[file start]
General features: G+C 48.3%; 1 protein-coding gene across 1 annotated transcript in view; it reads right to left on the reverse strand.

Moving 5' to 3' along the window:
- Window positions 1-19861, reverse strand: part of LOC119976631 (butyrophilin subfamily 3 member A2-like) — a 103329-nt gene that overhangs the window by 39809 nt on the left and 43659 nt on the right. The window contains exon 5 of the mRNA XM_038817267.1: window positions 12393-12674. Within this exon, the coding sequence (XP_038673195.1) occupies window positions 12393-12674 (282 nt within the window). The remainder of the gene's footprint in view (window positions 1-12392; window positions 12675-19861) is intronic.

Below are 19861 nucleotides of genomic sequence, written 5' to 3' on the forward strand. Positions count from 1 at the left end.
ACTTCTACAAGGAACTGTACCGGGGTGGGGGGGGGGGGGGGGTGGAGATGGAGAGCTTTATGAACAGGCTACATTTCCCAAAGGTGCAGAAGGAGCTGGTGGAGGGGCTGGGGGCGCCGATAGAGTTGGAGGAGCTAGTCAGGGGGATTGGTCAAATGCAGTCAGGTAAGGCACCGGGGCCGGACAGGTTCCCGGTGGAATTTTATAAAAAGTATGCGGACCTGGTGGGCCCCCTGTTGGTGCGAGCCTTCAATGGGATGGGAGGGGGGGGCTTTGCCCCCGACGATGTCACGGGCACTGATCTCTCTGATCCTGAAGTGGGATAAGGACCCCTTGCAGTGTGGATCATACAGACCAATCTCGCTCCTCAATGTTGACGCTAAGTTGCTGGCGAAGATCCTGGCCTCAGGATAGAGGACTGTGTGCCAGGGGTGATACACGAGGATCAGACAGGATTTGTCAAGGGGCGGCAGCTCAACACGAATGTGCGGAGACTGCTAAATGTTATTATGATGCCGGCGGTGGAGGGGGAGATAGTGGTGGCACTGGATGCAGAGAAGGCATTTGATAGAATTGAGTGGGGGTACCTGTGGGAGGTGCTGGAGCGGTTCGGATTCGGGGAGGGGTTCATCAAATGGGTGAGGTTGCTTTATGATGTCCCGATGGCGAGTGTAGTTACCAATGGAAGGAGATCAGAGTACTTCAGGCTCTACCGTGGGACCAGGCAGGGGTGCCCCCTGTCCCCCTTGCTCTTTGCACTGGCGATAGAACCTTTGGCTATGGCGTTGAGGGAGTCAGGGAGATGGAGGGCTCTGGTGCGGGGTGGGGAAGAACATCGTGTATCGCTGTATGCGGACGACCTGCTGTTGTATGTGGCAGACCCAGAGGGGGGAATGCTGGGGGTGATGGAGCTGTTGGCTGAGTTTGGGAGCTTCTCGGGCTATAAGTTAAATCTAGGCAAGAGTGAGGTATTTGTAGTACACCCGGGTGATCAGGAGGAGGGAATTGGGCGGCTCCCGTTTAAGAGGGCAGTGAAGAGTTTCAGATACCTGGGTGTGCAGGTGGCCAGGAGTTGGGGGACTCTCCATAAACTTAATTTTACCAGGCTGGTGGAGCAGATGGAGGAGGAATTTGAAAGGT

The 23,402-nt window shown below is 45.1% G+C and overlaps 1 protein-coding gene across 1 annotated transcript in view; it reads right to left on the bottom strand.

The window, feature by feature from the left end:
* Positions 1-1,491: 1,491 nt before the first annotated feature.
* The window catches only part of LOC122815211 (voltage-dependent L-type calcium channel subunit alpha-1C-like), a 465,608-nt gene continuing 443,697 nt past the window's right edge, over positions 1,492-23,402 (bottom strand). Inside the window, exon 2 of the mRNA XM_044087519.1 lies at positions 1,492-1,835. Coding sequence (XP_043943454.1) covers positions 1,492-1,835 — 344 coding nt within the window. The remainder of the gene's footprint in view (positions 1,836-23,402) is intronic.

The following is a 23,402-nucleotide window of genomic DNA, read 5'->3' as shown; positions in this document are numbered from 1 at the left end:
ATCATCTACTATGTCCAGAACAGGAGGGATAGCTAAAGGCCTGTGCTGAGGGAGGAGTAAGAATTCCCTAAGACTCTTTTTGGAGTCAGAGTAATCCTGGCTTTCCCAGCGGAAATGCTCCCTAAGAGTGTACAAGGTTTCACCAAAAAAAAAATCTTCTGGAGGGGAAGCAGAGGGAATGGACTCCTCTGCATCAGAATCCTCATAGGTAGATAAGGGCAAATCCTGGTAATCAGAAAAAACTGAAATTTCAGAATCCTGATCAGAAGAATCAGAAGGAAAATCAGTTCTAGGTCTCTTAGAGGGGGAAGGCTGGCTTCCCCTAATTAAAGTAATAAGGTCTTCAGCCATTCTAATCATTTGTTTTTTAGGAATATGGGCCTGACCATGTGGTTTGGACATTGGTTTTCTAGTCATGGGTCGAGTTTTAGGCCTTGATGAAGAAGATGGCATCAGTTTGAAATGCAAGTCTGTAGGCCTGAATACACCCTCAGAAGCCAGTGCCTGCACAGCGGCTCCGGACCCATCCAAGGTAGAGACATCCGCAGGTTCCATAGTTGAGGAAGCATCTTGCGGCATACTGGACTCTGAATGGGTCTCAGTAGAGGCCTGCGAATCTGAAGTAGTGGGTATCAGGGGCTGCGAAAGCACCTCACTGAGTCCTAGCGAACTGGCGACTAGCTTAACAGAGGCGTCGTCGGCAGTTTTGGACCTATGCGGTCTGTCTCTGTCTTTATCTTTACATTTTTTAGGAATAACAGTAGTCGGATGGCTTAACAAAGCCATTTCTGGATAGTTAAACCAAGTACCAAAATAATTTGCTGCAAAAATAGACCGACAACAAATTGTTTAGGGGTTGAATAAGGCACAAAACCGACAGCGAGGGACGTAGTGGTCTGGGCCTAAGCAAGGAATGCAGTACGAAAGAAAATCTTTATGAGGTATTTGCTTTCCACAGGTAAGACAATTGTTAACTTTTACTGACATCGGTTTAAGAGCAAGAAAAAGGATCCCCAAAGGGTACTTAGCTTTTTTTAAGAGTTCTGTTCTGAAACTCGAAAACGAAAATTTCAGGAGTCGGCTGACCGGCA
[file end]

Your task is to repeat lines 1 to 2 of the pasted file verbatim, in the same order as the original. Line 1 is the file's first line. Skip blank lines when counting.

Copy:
General features: G+C 48.3%; 1 protein-coding gene across 1 annotated transcript in view; it reads right to left on the reverse strand.

Moving 5' to 3' along the window: